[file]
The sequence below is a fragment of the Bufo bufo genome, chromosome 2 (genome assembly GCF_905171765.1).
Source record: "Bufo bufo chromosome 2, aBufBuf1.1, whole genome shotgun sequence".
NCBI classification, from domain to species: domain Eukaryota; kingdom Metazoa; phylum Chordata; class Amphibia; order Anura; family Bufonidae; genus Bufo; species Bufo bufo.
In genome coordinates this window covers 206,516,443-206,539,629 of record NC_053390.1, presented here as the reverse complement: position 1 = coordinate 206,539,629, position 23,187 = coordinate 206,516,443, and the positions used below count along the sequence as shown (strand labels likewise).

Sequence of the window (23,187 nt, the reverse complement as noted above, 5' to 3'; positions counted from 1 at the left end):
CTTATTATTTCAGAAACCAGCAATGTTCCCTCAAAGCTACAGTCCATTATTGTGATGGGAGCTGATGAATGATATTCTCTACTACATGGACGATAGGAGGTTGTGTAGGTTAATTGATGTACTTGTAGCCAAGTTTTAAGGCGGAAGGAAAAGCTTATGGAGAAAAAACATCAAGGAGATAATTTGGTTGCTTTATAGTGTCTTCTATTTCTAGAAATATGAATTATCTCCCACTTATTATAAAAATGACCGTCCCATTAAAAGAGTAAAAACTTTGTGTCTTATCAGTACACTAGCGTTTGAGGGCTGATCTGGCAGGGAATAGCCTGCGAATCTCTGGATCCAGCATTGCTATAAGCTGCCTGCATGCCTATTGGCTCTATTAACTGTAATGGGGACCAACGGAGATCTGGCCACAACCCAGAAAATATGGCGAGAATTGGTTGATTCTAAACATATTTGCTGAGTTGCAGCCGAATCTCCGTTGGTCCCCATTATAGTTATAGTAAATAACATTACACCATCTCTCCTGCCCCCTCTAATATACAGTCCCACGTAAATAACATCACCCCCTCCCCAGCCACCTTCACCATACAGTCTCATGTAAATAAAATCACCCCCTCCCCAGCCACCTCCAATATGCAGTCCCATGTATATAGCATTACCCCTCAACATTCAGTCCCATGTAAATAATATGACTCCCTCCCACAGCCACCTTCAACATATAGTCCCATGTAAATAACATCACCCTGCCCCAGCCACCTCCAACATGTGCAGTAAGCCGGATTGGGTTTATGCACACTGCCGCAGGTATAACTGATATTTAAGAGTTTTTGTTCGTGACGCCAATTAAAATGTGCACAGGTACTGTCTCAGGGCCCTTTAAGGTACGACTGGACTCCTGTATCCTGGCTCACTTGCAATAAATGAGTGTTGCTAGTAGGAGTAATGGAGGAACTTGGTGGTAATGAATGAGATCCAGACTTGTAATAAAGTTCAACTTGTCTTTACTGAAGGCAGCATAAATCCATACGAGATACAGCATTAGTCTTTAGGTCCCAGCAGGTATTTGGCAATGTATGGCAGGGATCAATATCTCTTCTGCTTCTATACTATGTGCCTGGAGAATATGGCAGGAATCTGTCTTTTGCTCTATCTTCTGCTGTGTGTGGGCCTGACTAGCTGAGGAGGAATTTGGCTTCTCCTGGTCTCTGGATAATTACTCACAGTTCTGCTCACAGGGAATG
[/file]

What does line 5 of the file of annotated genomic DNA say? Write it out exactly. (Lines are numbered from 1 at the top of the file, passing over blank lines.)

Sequence of the window (23,187 nt, the reverse complement as noted above, 5' to 3'; positions counted from 1 at the left end):